The UK government on Thursday criticised plans by British Steel to cut more than 800 jobs at its main site in eastern England as “disappointing”, while urging it to continue talks over a £300mn state aid package.
“It is very disappointing that British Steel has chosen to take this step for its employees while negotiations with government are ongoing,” said Nusrat Ghani, business minister.
“I would encourage the company to continue discussions with us to reach a solution,” she added, noting that ministers had “put forward a generous package of support”, which combined with shareholder action, will put the company on a sustainable and decarbonised footing.
The government last month offered a combined package of around £600mn to British Steel and Tata Steel UK, which owns Port Talbot in Wales, to upgrade their blast furnaces to electric arc models with lower carbon emissions.
The offer was contingent on both companies pledging green investment and to protect current jobs up to 2030. However, industry experts have described the support offered as little more than “sticking plaster”.
Grant Shapps, business secretary, wrote to Li Huiming, chief executive of China’s Jingye, which has owned British Steel since 2020, earlier this week after learning of the proposed job cuts.
Shapps said it would be “unhelpful” for the company to make the redundancies when negotiations were continuing in good faith over potential state grants.
While ministers had “gone a huge distance” with the offer, “physically it is just not enough,” said Chris McDonald, chief executive of the Materials Processing Institute, an industry research group, which estimates that the sector needs around £6bn to go green.
British Steel on Thursday confirmed that it was examining laying off more than 800 workers, most of them at its main Scunthorpe site in Lincolnshire.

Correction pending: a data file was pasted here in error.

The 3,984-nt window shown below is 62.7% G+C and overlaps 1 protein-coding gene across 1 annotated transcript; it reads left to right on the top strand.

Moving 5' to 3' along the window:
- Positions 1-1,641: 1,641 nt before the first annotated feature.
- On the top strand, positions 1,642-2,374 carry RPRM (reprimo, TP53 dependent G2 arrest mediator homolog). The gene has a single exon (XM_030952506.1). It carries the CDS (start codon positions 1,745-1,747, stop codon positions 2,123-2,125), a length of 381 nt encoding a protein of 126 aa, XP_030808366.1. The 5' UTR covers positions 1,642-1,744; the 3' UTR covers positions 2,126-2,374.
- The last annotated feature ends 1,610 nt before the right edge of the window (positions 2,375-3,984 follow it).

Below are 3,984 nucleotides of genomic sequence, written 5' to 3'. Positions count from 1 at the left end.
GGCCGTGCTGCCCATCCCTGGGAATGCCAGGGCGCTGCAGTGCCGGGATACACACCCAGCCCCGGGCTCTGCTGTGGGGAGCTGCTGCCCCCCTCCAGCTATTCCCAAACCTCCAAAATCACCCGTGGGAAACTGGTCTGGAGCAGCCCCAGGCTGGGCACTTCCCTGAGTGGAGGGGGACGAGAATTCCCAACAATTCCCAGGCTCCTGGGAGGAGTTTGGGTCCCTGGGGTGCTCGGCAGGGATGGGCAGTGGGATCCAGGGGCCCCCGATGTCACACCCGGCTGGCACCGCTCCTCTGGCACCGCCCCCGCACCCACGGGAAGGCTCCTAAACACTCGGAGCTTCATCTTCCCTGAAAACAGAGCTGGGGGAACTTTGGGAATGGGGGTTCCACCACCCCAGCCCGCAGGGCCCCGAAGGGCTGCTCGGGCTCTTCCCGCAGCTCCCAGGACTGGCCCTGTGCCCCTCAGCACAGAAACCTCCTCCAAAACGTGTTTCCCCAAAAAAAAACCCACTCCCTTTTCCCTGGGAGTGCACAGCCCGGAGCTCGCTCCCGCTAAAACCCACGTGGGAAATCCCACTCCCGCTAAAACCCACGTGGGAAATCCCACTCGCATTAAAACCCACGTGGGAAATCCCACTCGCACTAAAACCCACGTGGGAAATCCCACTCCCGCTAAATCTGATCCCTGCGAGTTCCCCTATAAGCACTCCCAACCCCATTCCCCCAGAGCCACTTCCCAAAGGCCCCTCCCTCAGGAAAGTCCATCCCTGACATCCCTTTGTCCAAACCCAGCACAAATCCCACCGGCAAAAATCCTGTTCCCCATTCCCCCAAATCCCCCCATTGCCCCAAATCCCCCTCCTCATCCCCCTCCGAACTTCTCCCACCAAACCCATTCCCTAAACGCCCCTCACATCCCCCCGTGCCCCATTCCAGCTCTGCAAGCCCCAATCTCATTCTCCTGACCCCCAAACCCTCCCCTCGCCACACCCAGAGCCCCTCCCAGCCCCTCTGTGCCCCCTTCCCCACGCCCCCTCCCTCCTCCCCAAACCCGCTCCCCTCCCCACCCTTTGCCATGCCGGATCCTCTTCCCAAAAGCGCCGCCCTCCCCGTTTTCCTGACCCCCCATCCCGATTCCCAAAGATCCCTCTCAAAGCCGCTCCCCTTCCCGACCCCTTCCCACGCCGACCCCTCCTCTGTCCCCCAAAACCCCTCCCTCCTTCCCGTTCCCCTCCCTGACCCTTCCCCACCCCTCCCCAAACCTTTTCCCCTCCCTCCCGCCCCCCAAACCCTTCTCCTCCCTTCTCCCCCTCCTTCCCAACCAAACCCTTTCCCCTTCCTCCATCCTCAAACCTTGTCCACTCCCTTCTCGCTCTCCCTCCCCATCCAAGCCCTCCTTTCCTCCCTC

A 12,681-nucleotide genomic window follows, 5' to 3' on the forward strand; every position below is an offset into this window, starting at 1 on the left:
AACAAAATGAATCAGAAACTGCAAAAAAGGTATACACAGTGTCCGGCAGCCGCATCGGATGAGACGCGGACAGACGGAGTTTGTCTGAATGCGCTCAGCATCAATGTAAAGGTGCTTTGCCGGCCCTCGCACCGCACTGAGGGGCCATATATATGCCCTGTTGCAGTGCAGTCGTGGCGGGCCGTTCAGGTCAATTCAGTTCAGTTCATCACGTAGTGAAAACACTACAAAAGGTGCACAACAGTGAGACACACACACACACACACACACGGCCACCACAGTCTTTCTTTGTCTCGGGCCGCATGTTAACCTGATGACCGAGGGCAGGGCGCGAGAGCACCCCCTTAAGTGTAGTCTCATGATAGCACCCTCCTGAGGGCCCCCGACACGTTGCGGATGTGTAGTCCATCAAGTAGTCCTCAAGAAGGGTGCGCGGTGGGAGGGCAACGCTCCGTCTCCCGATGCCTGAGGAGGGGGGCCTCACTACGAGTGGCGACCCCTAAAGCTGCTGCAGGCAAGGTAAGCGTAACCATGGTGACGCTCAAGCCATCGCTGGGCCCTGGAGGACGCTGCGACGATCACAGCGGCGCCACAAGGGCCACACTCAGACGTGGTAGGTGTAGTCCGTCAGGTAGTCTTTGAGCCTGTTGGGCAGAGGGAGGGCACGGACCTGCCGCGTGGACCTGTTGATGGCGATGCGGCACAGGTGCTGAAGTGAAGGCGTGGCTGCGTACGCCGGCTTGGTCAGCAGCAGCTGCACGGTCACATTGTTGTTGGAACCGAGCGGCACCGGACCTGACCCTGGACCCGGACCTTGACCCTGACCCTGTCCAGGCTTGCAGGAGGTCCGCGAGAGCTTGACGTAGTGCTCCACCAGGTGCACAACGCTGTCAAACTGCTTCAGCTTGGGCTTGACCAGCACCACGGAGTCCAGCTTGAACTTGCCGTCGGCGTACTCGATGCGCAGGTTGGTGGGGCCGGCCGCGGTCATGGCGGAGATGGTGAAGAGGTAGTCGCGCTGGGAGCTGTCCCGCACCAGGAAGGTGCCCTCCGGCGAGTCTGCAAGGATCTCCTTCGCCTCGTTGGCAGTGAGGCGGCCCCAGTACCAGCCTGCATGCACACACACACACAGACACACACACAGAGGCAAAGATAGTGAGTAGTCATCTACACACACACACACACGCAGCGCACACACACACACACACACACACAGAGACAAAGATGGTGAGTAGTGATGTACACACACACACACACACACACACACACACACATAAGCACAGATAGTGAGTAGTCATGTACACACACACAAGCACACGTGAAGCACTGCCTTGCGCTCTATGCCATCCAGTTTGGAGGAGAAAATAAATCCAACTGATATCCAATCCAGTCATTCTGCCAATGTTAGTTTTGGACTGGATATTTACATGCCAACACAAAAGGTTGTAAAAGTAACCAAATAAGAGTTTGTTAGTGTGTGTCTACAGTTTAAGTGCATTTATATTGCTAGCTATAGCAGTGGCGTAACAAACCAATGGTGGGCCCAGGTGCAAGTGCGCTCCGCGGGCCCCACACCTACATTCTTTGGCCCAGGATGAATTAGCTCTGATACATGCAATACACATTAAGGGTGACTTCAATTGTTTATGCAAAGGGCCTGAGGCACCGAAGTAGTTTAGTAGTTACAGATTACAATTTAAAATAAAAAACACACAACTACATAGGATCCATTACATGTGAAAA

Union officials were told on Wednesday that the company’s coke ovens and 300 related jobs are under review, while uncertainty remains over the future of another 600-900 posts across their operations. The company employs about 4,000 across three sites.
“Unfortunately, like many other businesses we are reluctantly having to consider cost cutting in light of the global recession and increased costs. We have discussed this in preliminary talks with the trade unions in which we shared the challenges we face,” the company said on Thursday.
British Steel had invested £330mn in capital projects during the first three years of ownership under Jingye, the company added, but said it was facing “significant challenges because of the economic slowdown, rising inflation and exceptionally high energy prices”.
Union officials, however, were damning of the proposed cuts. There was “no real substance” behind the review, said Alun Davies, national officer for steel at the Community union.
The company, he said, had failed to put forward a business plan detailing where most of the potential job cuts would fall. It would also struggle to operate safely with such a reduced number of staff.
“It is a false economy. Anything they save they will have to pay on overtime,” he added.
Holly Mumby-Croft, Conservative MP for Scunthorpe, said: “This is not a way to behave, it sends entirely the wrong message and breaches the spirit of the negotiations.”
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